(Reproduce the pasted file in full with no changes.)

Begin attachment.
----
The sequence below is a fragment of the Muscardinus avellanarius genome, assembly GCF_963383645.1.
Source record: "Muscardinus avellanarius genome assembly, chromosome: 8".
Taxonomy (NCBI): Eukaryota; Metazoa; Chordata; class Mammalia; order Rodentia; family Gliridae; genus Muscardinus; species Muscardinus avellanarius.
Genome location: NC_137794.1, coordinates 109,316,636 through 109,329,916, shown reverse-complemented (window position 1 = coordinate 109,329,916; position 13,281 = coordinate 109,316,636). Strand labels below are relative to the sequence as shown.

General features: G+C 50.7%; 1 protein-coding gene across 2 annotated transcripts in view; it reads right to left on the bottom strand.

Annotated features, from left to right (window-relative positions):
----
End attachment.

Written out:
The sequence below is a fragment of the Muscardinus avellanarius genome, assembly GCF_963383645.1.
Source record: "Muscardinus avellanarius genome assembly, chromosome: 8".
Taxonomy (NCBI): Eukaryota; Metazoa; Chordata; class Mammalia; order Rodentia; family Gliridae; genus Muscardinus; species Muscardinus avellanarius.
Genome location: NC_137794.1, coordinates 109,316,636 through 109,329,916, shown reverse-complemented (window position 1 = coordinate 109,329,916; position 13,281 = coordinate 109,316,636). Strand labels below are relative to the sequence as shown.

General features: G+C 50.7%; 1 protein-coding gene across 2 annotated transcripts in view; it reads right to left on the bottom strand.

Annotated features, from left to right (window-relative positions):